Marty

    Bookmark   December 17, 2005 at 9:40PM
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smalljaw(z 6b mid TN)

It does not make sense , but that is life sometimes . I hear retail nurseries say they are supplying the demand . That is what is fudged up . Just because somebody wants the dreaded winter creeper does not mean you need to sell it to them . Greed takes over in their mind . Anyways , the bark is sexy . No doubt, I am so over 'Natchez' . It is wild how people freak when they see mature speci.'s of fauriei . I have seen 'Townhouse' seedlings that are over 6' tall for anywhere from 12 to 25 bucks depending on the container size . Oh ! I think something that would stop you in your tracks in Feb. , Edgeworthia chrysantha , ummmmm umummmm yummmy . Looking forward to Hamamelis and Prunus mume's , yeah for Jan. . Just a minor threat .

    Bookmark   December 18, 2005 at 1:06PM
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wild_rose(z8/MS)

After reading here and looking it up, I want to see L. fauriei up close and in person. From what I understand, it has cold hardiness, beautiful fall color, and outstanding exfoliating bark. 'Natchez' has been such a hit because it resulted from a cross between L. indica and L. fauriei and got its best characteristics from fauriei. Another seedling from the same cross was later named 'Sarah's Favorite'. It is said to be a better choice than 'Natchez' with better cold tolerance and earlier, brighter fall color.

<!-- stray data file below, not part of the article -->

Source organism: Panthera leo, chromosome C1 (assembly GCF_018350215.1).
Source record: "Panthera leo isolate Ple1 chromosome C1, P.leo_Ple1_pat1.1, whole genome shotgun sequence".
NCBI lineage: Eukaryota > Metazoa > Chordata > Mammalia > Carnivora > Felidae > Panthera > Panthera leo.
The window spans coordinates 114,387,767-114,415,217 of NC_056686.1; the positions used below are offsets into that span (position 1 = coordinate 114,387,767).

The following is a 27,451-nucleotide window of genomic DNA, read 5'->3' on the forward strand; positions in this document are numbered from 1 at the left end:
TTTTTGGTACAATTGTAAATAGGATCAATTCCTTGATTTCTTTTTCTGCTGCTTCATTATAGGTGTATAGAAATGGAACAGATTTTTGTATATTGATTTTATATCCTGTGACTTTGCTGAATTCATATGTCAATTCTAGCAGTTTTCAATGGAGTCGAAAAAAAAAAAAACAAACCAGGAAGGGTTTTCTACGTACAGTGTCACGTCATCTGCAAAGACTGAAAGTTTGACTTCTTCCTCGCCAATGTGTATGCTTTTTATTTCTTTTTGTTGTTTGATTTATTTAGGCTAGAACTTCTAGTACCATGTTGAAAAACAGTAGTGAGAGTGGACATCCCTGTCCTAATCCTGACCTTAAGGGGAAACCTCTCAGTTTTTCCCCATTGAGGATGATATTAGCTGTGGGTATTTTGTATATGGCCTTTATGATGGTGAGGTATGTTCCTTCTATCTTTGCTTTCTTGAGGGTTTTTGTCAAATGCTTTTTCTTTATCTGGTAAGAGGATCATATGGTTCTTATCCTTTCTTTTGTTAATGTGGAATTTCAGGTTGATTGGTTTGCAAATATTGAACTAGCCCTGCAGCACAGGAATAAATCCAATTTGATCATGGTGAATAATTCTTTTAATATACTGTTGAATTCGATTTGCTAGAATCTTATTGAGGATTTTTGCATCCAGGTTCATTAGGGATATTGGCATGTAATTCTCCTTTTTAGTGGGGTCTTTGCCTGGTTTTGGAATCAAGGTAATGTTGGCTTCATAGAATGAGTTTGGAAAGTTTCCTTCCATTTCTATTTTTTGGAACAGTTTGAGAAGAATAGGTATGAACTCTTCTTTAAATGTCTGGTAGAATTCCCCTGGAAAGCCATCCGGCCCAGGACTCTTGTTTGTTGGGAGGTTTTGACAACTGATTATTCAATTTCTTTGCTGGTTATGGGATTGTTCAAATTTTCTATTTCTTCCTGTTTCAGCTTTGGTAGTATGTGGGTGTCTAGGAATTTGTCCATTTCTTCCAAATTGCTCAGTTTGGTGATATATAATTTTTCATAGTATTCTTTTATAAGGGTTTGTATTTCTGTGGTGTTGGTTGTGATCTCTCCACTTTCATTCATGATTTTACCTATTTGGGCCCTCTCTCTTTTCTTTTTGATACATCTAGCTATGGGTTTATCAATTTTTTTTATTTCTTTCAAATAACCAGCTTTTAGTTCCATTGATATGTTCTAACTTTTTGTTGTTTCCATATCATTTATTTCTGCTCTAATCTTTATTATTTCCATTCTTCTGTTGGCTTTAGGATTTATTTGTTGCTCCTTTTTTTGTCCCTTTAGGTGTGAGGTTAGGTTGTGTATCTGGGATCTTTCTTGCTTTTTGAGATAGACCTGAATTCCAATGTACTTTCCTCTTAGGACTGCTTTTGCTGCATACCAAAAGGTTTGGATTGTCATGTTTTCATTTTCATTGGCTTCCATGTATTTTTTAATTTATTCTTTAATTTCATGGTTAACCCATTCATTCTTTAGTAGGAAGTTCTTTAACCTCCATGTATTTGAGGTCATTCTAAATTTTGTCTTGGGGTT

Bookmark   December 19, 2005 at 3:27PM
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smalljaw(z 6b mid TN)

'Sarah's Favorite' is o.k. . Are you close to Memphis Virginia ? Zone pushing should be easy for you . If you are up in the Nashville area , holler , we can go eat at Marty's . Ha ha . I have 3 'Townhouse' that are ten years old and probably 20' tall . It is funny to look at all the little tufted's and wren's scratch marks on the bark . Perfect imperfections . If I can figure out how to put a pic up I'll do it . You may check JC Raulston Arboretums website at NCSU . They may suffice your needs for a while ?